• Require brokers to employ a sufficient number of licensed brokers to ensure Responsible Supervision and Control over their customs business

Cyber Security and Records Requirements

  • Require brokers to maintain records, including electronic records, within U.S. customs territory
  • Require brokers to notify CBP when there has been a breach of electronic or physical broker records and provide the compromised importer of record numbers​

National Permit Transition Information

In the Notice of Proposed Rulemaking modernizing customs broker regulations, CBP proposed to eliminate district permits and allow all customs brokers to operate under a single national permit. Once the final rule is published, CBP will transition all customs brokers currently operating solely under a district permit to a national permit as follows. 

  • CBP will transition this pool of brokers to a national permit between the publication date and effective date of the final rule​
  • Current district permits will remain active until the final rule effective date and ACE National Permit programming is in place​​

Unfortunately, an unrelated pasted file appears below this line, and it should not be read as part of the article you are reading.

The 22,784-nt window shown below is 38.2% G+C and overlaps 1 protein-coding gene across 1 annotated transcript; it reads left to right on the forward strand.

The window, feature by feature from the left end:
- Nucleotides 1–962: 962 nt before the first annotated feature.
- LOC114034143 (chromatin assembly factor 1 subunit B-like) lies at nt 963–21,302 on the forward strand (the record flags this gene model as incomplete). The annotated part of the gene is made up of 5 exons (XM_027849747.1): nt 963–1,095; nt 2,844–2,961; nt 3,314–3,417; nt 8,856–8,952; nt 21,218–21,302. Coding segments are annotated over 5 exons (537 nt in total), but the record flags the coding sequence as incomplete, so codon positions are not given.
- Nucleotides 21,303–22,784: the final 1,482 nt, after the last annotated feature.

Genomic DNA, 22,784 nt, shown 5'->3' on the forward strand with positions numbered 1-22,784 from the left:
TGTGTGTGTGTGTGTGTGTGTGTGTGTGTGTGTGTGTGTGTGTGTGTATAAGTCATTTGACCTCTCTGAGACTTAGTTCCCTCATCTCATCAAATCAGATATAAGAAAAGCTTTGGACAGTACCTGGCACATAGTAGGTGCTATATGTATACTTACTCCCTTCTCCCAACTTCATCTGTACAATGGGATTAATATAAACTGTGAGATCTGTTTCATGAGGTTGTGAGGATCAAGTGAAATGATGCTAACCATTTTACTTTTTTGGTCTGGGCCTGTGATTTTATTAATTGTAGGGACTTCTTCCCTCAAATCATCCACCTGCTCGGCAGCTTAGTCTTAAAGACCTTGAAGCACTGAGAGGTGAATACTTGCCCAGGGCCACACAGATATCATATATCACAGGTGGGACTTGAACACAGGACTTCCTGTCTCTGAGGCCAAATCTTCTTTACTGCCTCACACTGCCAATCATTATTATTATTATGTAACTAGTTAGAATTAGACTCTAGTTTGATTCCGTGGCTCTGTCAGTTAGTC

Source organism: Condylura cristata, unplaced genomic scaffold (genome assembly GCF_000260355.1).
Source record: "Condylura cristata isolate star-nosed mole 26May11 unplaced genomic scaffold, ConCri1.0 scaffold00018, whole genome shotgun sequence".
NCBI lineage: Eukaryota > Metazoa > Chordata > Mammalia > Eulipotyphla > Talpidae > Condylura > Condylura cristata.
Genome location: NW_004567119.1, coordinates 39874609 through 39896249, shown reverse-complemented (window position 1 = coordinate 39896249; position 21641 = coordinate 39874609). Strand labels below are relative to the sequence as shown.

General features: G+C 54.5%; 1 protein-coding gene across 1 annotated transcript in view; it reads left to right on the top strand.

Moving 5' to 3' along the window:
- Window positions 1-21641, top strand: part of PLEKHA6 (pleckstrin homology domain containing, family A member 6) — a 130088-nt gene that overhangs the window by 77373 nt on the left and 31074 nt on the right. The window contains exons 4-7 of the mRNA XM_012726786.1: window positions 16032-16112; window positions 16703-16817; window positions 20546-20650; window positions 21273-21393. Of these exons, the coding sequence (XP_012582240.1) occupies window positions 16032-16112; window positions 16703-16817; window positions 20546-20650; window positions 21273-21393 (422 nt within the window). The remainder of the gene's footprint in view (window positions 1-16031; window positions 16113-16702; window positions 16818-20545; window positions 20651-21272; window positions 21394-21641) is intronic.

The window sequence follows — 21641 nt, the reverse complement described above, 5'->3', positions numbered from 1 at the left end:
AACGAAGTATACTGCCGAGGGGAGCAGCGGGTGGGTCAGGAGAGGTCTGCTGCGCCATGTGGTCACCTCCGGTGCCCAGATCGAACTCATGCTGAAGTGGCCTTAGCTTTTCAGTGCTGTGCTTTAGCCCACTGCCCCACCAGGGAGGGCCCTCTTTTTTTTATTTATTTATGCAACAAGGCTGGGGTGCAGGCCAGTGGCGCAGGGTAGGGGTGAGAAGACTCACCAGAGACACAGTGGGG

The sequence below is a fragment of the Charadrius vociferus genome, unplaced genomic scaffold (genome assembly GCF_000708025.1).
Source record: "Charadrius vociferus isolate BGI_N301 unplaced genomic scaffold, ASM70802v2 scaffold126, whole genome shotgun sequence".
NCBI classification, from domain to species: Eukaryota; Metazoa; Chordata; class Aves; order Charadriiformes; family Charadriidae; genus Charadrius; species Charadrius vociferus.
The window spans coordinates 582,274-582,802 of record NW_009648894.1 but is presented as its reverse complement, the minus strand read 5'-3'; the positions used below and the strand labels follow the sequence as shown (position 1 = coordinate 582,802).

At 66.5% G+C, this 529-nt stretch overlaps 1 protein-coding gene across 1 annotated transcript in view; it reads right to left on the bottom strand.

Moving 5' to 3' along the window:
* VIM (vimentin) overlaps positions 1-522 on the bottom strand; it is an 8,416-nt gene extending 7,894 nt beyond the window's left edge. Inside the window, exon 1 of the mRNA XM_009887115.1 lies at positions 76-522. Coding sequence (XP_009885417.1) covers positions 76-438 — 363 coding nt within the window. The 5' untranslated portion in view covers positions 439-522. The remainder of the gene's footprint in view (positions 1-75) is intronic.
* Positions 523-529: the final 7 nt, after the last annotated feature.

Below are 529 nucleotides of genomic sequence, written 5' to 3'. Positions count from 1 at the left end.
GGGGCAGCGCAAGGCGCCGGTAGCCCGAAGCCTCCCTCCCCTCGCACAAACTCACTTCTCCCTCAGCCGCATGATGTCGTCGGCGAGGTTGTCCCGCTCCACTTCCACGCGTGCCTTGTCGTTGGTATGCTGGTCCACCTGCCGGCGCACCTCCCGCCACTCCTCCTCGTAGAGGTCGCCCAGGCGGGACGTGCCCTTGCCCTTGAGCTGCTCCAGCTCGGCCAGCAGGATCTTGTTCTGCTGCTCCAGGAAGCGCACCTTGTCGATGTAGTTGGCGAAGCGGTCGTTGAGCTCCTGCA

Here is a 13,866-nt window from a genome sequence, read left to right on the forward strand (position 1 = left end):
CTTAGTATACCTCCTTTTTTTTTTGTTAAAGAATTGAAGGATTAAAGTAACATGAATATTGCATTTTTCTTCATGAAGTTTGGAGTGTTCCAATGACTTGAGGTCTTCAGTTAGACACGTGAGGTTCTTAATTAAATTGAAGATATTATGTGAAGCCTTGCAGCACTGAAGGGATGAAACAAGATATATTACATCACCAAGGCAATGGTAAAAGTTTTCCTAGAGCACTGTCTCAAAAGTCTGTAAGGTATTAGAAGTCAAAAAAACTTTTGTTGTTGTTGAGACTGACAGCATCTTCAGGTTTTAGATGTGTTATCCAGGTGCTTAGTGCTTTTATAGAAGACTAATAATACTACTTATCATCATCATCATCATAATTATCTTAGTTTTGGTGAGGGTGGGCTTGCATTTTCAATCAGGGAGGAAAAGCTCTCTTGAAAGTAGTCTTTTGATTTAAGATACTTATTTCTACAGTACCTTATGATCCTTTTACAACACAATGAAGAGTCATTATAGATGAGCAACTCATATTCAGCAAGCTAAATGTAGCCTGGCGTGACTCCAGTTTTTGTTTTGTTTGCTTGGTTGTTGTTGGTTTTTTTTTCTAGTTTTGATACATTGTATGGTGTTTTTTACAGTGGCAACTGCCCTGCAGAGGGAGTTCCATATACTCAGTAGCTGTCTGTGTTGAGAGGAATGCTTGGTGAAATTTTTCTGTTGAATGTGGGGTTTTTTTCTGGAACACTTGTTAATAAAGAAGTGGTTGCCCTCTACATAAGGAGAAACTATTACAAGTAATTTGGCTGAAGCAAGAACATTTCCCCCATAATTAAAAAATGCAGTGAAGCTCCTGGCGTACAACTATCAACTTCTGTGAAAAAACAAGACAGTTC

• CBP will use a broker’s current district permit information for the creation of the national permit​
  • Each broker transitioned will be notified when their pending national permit has been created and given an opportunity to provide CBP with amended address and permit qualifier information
Infographic image. On the right are 5 blue boxes that all say "District Permit" in them. The five blue "District Permit" boxes have arrows next to them pointing to a larger blue box that says "National Permit"

Additional Resources

Webinar (June 17, 2022 at 2:00 p.m. ET) 

CBP will host a webinar June 17, 2022 at 2:00 p.m., ET. This educational webinar will cover Notice of Proposed Rule Making (NPRM) recommendations to the broker regulations in 19 CFR 111, to include national broker permits. Registration for the webinar can be found at: Broker Regulations Webinar Registration link. The information to access the webinar will be sent to the email address you provide on the day of the webinar.

  • 85 FR 34836 - Modernization of the Customs Brokers Regulations 
  • 85 FR 34549 - Elimination of Customs Broker District Permit Fee
  • Fact Sheet - Proposed Changes to Modernize Customs Broker Regulations 19 CFR 111

CSMS Message is one of CBP's methods for communicating to our trade partners news and updates on our automated systems - namely the Automated Commercial Environment (ACE). 

CSMS# 52145776 - Modernization of Broker Regulations 111 Webinar

  • Last Modified: September 28, 2022